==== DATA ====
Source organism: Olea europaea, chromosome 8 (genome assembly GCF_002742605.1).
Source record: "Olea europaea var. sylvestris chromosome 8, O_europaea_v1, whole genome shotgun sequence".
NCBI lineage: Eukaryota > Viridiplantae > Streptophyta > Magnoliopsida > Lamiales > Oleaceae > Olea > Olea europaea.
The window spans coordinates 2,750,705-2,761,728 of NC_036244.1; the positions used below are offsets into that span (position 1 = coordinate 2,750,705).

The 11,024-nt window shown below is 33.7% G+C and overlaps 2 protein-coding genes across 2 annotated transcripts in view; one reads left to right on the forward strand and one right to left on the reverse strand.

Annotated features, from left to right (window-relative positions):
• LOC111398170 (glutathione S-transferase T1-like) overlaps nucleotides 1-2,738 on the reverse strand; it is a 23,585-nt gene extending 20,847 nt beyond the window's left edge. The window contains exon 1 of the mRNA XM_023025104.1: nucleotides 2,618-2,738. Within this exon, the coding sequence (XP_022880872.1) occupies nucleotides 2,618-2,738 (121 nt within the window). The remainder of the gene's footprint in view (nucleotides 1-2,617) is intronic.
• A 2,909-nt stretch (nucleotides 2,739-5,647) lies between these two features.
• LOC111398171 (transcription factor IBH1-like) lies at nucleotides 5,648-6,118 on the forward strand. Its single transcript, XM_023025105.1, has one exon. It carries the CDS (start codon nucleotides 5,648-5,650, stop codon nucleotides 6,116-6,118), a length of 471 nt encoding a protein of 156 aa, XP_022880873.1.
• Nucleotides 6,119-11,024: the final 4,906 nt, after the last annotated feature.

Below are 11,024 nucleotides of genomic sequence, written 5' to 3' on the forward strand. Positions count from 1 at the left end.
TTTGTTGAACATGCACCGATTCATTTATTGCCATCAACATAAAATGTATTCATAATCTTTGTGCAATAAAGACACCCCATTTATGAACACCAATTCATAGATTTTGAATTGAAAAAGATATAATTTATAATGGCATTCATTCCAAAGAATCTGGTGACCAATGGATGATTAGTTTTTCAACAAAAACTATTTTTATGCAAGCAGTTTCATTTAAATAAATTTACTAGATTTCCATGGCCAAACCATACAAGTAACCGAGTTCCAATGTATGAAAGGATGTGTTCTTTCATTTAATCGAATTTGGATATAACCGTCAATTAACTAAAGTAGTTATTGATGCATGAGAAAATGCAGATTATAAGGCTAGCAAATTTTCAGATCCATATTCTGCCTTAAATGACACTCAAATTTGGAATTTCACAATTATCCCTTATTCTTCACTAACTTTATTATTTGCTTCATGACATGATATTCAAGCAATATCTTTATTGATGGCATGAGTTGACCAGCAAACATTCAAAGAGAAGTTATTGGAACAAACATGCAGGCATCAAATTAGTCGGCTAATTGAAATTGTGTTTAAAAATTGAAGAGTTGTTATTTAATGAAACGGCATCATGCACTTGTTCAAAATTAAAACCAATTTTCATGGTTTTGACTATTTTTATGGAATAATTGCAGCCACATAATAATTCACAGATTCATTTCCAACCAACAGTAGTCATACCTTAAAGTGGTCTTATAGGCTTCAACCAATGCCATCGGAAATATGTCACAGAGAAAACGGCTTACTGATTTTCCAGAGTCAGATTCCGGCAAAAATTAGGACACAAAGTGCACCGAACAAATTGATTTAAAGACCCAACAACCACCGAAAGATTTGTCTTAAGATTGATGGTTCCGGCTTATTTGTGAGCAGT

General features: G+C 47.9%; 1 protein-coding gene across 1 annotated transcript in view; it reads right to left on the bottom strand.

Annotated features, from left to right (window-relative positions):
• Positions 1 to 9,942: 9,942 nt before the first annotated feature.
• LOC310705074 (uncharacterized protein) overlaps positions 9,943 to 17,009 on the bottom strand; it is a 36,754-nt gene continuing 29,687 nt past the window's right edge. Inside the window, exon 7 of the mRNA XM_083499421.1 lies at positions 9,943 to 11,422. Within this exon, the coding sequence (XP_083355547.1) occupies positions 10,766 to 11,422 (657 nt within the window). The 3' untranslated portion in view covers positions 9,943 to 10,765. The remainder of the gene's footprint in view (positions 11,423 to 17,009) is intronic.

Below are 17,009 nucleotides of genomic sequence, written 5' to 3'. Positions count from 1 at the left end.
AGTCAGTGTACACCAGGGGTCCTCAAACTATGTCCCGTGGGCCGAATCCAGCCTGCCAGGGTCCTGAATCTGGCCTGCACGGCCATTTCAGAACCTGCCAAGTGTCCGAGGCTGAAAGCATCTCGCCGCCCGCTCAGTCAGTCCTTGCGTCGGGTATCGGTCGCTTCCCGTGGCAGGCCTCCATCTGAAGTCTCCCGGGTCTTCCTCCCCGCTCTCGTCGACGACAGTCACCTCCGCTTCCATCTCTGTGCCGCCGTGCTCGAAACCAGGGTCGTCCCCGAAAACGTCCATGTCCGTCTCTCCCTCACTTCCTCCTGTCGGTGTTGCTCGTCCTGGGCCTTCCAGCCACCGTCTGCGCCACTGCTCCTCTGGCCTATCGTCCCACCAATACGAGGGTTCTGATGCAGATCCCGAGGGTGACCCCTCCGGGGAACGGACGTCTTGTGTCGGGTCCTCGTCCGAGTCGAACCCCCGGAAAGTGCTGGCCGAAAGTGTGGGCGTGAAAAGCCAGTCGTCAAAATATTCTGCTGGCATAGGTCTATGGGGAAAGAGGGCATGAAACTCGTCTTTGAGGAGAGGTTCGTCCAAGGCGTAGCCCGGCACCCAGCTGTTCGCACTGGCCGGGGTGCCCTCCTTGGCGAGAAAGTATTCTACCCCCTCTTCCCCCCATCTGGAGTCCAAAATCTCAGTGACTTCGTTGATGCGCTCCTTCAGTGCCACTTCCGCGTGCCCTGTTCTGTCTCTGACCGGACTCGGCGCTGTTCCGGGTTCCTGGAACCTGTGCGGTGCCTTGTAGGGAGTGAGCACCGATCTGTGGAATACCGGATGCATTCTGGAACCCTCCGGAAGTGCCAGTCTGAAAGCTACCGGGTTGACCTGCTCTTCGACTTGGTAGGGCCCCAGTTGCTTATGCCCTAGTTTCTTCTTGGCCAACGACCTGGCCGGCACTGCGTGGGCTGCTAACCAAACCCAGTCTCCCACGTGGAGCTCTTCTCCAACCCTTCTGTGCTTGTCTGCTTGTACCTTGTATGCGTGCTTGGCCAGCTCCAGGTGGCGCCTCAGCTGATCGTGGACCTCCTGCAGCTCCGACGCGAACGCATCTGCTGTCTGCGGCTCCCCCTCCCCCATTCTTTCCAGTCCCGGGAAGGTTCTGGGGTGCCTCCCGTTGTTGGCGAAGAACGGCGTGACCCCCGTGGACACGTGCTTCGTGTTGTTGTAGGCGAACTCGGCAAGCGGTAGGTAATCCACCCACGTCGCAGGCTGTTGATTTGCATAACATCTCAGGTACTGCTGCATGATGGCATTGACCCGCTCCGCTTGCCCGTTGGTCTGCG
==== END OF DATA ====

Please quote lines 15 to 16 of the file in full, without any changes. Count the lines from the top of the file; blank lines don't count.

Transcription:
• Positions 1 to 9,942: 9,942 nt before the first annotated feature.
• LOC310705074 (uncharacterized protein) overlaps positions 9,943 to 17,009 on the bottom strand; it is a 36,754-nt gene continuing 29,687 nt past the window's right edge. Inside the window, exon 7 of the mRNA XM_083499421.1 lies at positions 9,943 to 11,422. Within this exon, the coding sequence (XP_083355547.1) occupies positions 10,766 to 11,422 (657 nt within the window). The 3' untranslated portion in view covers positions 9,943 to 10,765. The remainder of the gene's footprint in view (positions 11,423 to 17,009) is intronic.